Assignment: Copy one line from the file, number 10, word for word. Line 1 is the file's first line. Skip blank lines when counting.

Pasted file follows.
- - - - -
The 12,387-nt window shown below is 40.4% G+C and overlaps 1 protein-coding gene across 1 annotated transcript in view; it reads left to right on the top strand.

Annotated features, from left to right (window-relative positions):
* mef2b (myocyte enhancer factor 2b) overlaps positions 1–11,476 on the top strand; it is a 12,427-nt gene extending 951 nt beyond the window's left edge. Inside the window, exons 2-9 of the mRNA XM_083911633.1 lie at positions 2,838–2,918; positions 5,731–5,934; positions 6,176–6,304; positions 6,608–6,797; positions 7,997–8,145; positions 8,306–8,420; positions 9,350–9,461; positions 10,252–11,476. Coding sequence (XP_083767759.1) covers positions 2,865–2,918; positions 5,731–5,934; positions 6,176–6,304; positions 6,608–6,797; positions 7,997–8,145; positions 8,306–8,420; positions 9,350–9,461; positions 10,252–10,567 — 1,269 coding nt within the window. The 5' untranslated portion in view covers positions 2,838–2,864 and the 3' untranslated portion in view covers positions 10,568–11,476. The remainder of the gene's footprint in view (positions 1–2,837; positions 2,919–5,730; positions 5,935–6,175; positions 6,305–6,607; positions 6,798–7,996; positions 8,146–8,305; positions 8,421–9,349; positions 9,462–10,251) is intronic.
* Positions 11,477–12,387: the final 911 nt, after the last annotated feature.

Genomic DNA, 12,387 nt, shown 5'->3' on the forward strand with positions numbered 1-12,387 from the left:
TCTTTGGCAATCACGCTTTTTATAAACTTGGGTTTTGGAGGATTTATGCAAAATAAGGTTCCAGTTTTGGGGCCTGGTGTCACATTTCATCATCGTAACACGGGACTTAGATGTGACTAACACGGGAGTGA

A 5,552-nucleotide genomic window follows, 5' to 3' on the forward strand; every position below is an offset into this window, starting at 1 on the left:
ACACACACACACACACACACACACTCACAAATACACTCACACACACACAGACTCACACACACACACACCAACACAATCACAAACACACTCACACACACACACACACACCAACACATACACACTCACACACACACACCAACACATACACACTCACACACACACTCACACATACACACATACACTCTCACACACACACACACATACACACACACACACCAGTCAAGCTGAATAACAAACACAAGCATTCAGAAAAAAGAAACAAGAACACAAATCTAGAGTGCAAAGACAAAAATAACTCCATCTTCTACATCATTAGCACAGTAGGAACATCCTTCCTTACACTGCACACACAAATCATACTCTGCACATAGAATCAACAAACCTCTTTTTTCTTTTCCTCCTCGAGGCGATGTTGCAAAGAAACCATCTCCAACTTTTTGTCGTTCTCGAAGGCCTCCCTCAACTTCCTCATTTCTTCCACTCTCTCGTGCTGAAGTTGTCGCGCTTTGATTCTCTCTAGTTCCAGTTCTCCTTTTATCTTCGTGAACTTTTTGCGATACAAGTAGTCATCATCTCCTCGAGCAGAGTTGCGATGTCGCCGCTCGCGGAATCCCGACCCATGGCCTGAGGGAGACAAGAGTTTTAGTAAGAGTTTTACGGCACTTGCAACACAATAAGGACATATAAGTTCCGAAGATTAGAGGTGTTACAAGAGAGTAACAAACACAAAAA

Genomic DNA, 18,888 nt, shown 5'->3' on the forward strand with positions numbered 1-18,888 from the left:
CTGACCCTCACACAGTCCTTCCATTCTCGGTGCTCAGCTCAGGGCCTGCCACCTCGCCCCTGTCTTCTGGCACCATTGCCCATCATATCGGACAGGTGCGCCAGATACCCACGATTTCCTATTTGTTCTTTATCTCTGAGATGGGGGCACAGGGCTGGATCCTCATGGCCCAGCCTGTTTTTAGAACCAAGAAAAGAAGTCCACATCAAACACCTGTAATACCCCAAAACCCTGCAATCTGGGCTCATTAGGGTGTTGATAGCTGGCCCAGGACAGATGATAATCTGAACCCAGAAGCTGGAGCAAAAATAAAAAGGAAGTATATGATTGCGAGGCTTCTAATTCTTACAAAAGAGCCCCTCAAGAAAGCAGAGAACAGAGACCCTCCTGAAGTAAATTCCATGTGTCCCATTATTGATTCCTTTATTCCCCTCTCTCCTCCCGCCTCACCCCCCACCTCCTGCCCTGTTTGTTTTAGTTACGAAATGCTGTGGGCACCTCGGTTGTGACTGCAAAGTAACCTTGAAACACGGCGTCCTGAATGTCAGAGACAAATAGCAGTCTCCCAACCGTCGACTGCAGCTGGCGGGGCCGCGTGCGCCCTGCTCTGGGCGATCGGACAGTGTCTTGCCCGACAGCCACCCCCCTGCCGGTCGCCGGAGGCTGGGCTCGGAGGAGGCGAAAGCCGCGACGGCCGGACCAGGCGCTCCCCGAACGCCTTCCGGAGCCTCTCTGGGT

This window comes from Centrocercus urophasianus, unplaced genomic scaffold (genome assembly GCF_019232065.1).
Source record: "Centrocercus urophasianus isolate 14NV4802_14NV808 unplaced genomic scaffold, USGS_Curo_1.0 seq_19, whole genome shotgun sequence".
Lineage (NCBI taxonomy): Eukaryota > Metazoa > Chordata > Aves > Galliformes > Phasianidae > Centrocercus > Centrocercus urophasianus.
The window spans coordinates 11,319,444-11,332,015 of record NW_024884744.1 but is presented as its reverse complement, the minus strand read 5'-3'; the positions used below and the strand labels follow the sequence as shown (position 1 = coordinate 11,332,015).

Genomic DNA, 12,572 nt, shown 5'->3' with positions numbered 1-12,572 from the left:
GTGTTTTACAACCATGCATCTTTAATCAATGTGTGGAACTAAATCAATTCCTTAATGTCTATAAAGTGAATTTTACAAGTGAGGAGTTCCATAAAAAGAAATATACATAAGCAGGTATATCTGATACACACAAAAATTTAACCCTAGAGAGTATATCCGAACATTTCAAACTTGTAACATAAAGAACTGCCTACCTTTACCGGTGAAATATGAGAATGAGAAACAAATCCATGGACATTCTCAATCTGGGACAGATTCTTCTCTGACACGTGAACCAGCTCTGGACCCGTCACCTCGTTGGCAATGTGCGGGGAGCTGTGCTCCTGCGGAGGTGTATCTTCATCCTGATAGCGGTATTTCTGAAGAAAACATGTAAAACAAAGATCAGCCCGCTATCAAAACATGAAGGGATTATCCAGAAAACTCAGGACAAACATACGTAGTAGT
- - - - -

CTGACCCTCACACAGTCCTTCCATTCTCGGTGCTCAGCTCAGGGCCTGCCACCTCGCCCCTGTCTTCTGGCACCATTGCCCATCATATCGGACAGGTGCGCCAGATACCCACGATTTCCTATTTGTTCTTTATCTCTGAGATGGGGGCACAGGGCTGGATCCTCATGGCCCAGCCTGTTTTTAGAACCAAGAAAAGAAGTCCACATCAAACACCTGTAATACCCCAAAACCCTGCAATCTGGGCTCATTAGGGTGTTGATAGCTGGCCCAGGACAGATGATAATCTGAACCCAGAAGCTGGAGCAAAAATAAAAAGGAAGTATATGATTGCGAGGCTTCTAATTCTTACAAAAGAGCCCCTCAAGAAAGCAGAGAACAGAGACCCTCCTGAAGTAAATTCCATGTGTCCCATTATTGATTCCTTTATTCCCCTCTCTCCTCCCGCCTCACCCCCCACCTCCTGCCCTGTTTGTTTTAGTTACGAAATGCTGTGGGCACCTCGGTTGTGACTGCAAAGTAACCTTGAAACACGGCGTCCTGAATGTCAGAGACAAATAGCAGTCTCCCAACCGTCGACTGCAGCTGGCGGGGCCGCGTGCGCCCTGCTCTGGGCGATCGGACAGTGTCTTGCCCGACAGCCACCCCCCTGCCGGTCGCCGGAGGCTGGGCTCGGAGGAGGCGAAAGCCGCGACGGCCGGACCAGGCGCTCCCCGAACGCCTTCCGGAGCCTCTCTGGGT